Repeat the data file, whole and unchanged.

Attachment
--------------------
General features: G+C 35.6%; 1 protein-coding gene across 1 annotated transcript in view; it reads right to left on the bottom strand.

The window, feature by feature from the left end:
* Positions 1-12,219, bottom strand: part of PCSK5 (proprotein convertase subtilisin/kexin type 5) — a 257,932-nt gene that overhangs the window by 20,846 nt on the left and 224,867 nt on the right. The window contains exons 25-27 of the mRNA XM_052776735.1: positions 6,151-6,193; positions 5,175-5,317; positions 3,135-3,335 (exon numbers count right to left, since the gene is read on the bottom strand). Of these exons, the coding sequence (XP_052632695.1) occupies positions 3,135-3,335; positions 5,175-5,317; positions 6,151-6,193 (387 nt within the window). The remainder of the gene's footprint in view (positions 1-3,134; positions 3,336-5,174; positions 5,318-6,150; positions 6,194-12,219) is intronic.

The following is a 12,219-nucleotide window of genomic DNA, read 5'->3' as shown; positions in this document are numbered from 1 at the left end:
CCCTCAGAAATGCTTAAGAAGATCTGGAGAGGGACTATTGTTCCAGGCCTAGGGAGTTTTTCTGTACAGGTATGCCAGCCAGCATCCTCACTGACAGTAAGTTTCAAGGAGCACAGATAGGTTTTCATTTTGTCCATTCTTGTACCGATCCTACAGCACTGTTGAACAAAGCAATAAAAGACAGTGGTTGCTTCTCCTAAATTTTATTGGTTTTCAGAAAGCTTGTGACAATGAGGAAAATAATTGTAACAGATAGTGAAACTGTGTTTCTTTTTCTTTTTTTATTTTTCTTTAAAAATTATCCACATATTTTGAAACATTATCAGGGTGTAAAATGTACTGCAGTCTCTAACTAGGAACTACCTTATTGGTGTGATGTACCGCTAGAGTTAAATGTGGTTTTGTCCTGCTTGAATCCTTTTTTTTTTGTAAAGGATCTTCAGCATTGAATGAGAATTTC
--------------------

General features: G+C 35.6%; 1 protein-coding gene across 1 annotated transcript in view; it reads right to left on the bottom strand.

The window, feature by feature from the left end:
* Positions 1-12,219, bottom strand: part of PCSK5 (proprotein convertase subtilisin/kexin type 5) — a 257,932-nt gene that overhangs the window by 20,846 nt on the left and 224,867 nt on the right. The window contains exons 25-27 of the mRNA XM_052776735.1: positions 6,151-6,193; positions 5,175-5,317; positions 3,135-3,335 (exon numbers count right to left, since the gene is read on the bottom strand). Of these exons, the coding sequence (XP_052632695.1) occupies positions 3,135-3,335; positions 5,175-5,317; positions 6,151-6,193 (387 nt within the window). The remainder of the gene's footprint in view (positions 1-3,134; positions 3,336-5,174; positions 5,318-6,150; positions 6,194-12,219) is intronic.

The following is a 12,219-nucleotide window of genomic DNA, read 5'->3' as shown; positions in this document are numbered from 1 at the left end:
CCCTCAGAAATGCTTAAGAAGATCTGGAGAGGGACTATTGTTCCAGGCCTAGGGAGTTTTTCTGTACAGGTATGCCAGCCAGCATCCTCACTGACAGTAAGTTTCAAGGAGCACAGATAGGTTTTCATTTTGTCCATTCTTGTACCGATCCTACAGCACTGTTGAACAAAGCAATAAAAGACAGTGGTTGCTTCTCCTAAATTTTATTGGTTTTCAGAAAGCTTGTGACAATGAGGAAAATAATTGTAACAGATAGTGAAACTGTGTTTCTTTTTCTTTTTTTATTTTTCTTTAAAAATTATCCACATATTTTGAAACATTATCAGGGTGTAAAATGTACTGCAGTCTCTAACTAGGAACTACCTTATTGGTGTGATGTACCGCTAGAGTTAAATGTGGTTTTGTCCTGCTTGAATCCTTTTTTTTTTGTAAAGGATCTTCAGCATTGAATGAGAATTTC